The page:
Serving your community

Humans are not that well-developed as a species. Our genus ‘Homo’ appeared about 1.8 million years ago but agriculture only developed about ten thousand years ago. So, our instinct of self-preservation is far more developed than communal work. Charitable organisations seem to be asking us to push this instinct aside and give ‘selflessly’ to something from which we may not see anything returned. Is that really fair of them?

Of course it is! But not for the reason you may be thinking of right now (which I assume is ‘as humans we are now intellectually developed enough to see beyond self-preservation and/or it is the right thing to do to help others’).

No, the reason it is fair is because it is much easier to call on a human’s natural instinct of selflessness than to explain in great economic detail why ‘charity’ is beneficial mostly to ourselves.

Community service is not about helping ‘others’: it is about doing a service to the community you belong to. Yes, humans are certainly developed beyond that initial instinct of self-preservation and hence we work in communities but it is still hard for people to understand why a farmer’s child with no secondary education could affect our wallets.

When that child grows up and farms the same way his forefathers did then our agriculture stays stuck in the same 1940s rut it began in. Then, to deal with the increasing population to feed we increase tax to allot more money for food importation. Guess where that tax money comes from?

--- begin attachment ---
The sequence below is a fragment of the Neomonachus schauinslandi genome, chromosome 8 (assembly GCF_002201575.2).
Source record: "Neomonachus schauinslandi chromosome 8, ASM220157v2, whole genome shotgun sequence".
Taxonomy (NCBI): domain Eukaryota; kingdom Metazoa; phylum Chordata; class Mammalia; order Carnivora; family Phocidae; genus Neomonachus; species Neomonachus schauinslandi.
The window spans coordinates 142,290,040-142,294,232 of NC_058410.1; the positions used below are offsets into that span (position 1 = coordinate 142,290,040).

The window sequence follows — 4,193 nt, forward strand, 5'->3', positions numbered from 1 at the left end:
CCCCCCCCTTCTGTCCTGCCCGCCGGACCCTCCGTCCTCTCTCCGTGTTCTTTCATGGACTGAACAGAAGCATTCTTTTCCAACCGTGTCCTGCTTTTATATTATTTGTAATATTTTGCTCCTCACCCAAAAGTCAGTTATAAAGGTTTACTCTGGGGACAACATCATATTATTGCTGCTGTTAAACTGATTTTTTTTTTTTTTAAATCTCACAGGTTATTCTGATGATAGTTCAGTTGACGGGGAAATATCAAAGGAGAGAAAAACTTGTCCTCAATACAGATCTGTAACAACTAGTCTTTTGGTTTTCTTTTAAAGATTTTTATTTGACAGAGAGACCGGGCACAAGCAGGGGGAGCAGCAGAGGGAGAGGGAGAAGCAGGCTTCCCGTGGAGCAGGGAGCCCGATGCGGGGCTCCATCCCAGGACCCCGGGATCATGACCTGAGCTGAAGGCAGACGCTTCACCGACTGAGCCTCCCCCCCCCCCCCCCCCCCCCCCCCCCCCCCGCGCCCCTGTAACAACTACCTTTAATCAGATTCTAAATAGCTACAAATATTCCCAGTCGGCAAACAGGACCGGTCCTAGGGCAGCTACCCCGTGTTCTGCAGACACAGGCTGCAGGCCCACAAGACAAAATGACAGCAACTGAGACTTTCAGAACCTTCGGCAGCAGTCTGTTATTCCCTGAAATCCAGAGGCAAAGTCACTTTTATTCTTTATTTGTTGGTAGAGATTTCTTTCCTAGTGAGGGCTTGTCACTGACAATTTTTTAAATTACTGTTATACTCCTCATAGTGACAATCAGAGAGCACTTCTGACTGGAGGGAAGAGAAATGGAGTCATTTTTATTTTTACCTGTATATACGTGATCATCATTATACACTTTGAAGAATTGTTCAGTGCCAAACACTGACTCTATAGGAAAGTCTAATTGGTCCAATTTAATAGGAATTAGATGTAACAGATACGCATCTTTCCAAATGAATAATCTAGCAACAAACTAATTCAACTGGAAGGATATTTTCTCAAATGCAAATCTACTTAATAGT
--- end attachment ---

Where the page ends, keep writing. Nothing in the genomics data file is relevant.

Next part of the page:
When I first learnt that we imported rice to feed our populace I wanted to scream: we use pictures of our ‘abundant, lush paddy-fields’ as a tourism mark and we cannot even feed ourselves! By giving those children the right to an education, donating books, volunteering time to teach them yourself, by helping those areas develop and providing their parents with the resources to improve their livelihoods, we are ensuring that we protect ourselves from economic downfall.

If we realise just how sharply the fate of our fellow countrymen is linked to our own day-to-day lives each and every one of us would throw out our excessive indulgence and dedicate the time we always say we do not have to community service.

So now you know what those sneaky little charities have really been doing: by calling on our ‘selflessness’ they have tried to make us feel good about ourselves when all they wanted was the selfish target of total community upliftment! How sneaky! But really, enough with my sarcasm: get out there and help yourself...by helping someone else.

For those of you who want to do something but feel like you have limited time and resources then what you need is an organisation that can help you find a cause you actually have time to help. To contact stitch email ivolunteer@stitchmovement.com or visit our website www.stitchmovement.com.

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